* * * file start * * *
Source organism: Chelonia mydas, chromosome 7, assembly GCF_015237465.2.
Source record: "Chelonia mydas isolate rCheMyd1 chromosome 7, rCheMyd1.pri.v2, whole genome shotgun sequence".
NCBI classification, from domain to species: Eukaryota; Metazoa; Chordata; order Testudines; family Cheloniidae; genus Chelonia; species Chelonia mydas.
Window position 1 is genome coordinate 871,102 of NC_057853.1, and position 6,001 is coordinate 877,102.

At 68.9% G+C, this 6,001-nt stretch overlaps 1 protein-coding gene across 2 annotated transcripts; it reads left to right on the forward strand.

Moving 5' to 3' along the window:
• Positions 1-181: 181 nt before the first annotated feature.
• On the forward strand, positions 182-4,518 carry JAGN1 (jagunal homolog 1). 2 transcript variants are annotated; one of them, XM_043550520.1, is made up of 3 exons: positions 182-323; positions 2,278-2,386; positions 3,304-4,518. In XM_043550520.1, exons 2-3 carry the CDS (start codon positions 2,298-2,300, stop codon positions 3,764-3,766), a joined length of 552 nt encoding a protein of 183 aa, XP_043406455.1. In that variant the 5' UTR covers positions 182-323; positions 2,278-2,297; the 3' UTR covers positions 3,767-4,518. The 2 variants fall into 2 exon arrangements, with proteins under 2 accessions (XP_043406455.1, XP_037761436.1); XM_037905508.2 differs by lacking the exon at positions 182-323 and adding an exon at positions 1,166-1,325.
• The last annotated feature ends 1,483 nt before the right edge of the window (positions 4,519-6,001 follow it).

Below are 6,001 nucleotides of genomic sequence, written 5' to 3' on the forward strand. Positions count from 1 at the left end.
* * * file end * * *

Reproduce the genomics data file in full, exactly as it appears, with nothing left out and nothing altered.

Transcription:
Source organism: Chelonia mydas, chromosome 7, assembly GCF_015237465.2.
Source record: "Chelonia mydas isolate rCheMyd1 chromosome 7, rCheMyd1.pri.v2, whole genome shotgun sequence".
NCBI classification, from domain to species: Eukaryota; Metazoa; Chordata; order Testudines; family Cheloniidae; genus Chelonia; species Chelonia mydas.
Window position 1 is genome coordinate 871,102 of NC_057853.1, and position 6,001 is coordinate 877,102.

At 68.9% G+C, this 6,001-nt stretch overlaps 1 protein-coding gene across 2 annotated transcripts; it reads left to right on the forward strand.

Moving 5' to 3' along the window:
• Positions 1-181: 181 nt before the first annotated feature.
• On the forward strand, positions 182-4,518 carry JAGN1 (jagunal homolog 1). 2 transcript variants are annotated; one of them, XM_043550520.1, is made up of 3 exons: positions 182-323; positions 2,278-2,386; positions 3,304-4,518. In XM_043550520.1, exons 2-3 carry the CDS (start codon positions 2,298-2,300, stop codon positions 3,764-3,766), a joined length of 552 nt encoding a protein of 183 aa, XP_043406455.1. In that variant the 5' UTR covers positions 182-323; positions 2,278-2,297; the 3' UTR covers positions 3,767-4,518. The 2 variants fall into 2 exon arrangements, with proteins under 2 accessions (XP_043406455.1, XP_037761436.1); XM_037905508.2 differs by lacking the exon at positions 182-323 and adding an exon at positions 1,166-1,325.
• The last annotated feature ends 1,483 nt before the right edge of the window (positions 4,519-6,001 follow it).

Below are 6,001 nucleotides of genomic sequence, written 5' to 3' on the forward strand. Positions count from 1 at the left end.